[3] What Canada does have is the Design Exchange, a display and retail hub found in Toronto, and a variety of private societies such as the Society of Graphic Designers of Canada that serve as industry communities.

[4] The key policies that make up Canada’s innovation strategy include the 1963 Royal Commission on Government Organization (Glassco Commission), the Senate Special Committee on Science Policy’s 1970, A Science Policy for Canada,  the 1985 Government of Canada “A National Science and Technology Policy Background Paper“, the 1987 National Science and Technology Policy, the Secretariat for Science and Technology Review’s, Industry Canada, Building a Federal Science and Technology Strategy developed in 1994, the National Advisory Board on Science and Technology’s Healthy, Wealthy and Wise: A Framework for an Integrated Federal Science and Technology Strategy created in 1995, ,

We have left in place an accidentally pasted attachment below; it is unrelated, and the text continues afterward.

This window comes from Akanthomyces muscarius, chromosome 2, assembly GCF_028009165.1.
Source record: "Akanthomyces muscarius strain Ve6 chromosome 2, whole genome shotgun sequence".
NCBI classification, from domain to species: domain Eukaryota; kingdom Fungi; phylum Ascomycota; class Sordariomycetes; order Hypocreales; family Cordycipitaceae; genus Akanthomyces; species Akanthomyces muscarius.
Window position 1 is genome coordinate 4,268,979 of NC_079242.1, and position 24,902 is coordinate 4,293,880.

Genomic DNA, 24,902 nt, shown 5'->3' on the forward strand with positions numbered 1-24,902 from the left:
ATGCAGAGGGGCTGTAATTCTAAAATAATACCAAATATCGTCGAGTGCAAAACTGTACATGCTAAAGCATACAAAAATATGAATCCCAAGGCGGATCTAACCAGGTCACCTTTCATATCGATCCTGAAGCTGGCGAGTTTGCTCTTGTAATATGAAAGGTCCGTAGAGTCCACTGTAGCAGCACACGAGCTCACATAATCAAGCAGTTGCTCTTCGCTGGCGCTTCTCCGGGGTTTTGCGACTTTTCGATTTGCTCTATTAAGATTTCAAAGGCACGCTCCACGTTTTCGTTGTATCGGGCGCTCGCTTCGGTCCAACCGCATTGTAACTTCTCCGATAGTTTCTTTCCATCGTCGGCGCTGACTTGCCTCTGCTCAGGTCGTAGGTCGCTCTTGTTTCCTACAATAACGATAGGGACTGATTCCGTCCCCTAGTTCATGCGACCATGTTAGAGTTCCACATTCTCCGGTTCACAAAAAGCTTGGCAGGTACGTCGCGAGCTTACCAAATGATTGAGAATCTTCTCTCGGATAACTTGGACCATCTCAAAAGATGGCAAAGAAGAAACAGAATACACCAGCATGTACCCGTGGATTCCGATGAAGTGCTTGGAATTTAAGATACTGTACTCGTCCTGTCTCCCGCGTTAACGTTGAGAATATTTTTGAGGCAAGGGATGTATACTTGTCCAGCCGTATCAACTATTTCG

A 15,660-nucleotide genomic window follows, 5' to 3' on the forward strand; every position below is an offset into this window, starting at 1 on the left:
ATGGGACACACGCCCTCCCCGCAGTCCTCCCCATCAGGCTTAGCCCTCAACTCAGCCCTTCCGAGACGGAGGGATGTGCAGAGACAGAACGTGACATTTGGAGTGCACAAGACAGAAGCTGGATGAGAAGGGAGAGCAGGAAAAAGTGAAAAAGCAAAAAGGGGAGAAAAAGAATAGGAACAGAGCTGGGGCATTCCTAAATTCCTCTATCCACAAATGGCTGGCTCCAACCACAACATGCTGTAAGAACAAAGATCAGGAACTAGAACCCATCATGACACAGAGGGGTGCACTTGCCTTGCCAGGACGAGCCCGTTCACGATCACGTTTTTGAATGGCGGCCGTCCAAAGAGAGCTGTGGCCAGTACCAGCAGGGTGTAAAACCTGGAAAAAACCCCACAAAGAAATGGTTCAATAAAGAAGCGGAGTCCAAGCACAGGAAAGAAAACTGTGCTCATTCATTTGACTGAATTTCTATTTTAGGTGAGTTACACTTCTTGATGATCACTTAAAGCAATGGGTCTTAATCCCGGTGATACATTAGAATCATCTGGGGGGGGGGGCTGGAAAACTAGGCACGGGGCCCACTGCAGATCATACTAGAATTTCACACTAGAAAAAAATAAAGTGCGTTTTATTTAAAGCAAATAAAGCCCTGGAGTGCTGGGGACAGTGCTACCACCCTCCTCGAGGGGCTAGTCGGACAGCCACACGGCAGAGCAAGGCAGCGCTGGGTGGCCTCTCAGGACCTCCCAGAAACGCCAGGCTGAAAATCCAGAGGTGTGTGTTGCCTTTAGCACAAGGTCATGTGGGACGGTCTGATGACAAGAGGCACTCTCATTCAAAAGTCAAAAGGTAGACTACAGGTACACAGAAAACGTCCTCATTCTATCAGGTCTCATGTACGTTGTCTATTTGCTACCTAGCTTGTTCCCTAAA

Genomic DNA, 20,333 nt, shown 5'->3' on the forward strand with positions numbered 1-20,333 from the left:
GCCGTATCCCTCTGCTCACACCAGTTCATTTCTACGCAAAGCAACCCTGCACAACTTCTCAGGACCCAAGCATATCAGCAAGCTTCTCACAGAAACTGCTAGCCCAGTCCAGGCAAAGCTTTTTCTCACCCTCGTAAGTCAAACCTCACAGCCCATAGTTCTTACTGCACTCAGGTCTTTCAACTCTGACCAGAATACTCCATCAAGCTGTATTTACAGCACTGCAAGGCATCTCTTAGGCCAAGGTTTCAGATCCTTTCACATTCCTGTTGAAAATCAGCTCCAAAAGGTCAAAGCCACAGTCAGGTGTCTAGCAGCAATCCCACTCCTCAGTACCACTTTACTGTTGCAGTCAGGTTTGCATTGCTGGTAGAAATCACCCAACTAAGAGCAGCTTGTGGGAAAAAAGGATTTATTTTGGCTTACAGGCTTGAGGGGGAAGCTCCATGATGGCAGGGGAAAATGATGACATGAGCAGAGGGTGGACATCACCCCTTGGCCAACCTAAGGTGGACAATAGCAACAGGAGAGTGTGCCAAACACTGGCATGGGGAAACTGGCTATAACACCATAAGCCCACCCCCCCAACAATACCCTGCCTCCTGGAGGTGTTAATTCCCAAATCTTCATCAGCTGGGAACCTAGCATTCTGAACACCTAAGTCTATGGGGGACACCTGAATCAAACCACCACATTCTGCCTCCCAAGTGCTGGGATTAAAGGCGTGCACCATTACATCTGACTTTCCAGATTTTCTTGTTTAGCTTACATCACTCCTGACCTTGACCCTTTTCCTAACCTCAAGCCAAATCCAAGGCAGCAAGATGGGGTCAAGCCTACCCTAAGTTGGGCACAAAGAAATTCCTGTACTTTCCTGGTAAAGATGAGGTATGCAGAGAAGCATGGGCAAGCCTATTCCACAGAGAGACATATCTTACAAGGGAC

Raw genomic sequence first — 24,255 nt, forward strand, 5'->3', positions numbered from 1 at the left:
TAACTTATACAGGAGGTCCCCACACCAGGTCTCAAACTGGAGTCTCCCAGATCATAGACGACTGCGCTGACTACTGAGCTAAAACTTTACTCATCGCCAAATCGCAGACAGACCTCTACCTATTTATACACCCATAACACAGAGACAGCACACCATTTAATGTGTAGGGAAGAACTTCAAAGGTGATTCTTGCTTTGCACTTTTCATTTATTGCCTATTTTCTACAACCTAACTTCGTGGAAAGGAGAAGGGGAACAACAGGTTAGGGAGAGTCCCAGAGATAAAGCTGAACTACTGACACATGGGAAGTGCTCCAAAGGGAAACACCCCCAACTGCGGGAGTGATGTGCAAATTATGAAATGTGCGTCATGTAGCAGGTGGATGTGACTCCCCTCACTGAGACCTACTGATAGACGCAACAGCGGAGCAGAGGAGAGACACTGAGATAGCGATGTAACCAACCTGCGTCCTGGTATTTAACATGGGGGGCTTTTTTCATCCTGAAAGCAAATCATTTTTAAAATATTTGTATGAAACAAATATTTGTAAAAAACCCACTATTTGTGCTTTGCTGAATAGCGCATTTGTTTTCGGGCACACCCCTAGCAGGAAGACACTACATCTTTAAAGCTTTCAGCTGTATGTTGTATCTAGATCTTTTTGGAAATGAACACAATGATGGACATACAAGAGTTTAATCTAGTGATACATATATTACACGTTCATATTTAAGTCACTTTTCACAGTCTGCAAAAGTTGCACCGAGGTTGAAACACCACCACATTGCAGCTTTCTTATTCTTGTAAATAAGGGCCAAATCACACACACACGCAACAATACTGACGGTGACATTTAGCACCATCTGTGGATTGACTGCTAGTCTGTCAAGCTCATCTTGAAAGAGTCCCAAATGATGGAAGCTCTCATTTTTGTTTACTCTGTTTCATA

Government of Canada’s Science and Technology for the New Century: A Federal Strategy, presented in 1996, and Mobilizing Science and Technology to Canada’s Advantage, delivered in 2007. All are firmly ensconced in the worlds of science and engineering, with little space for the addition of the creative industries (list adapted from Freedman, 2013).

[5] Of additional support for the positioning of the design sector within the larger creative industries are conceptions of the design industry as part of the affect economy (Hardt & Negri, 2004) or the experience economy(Pine & Gilmore, 1999).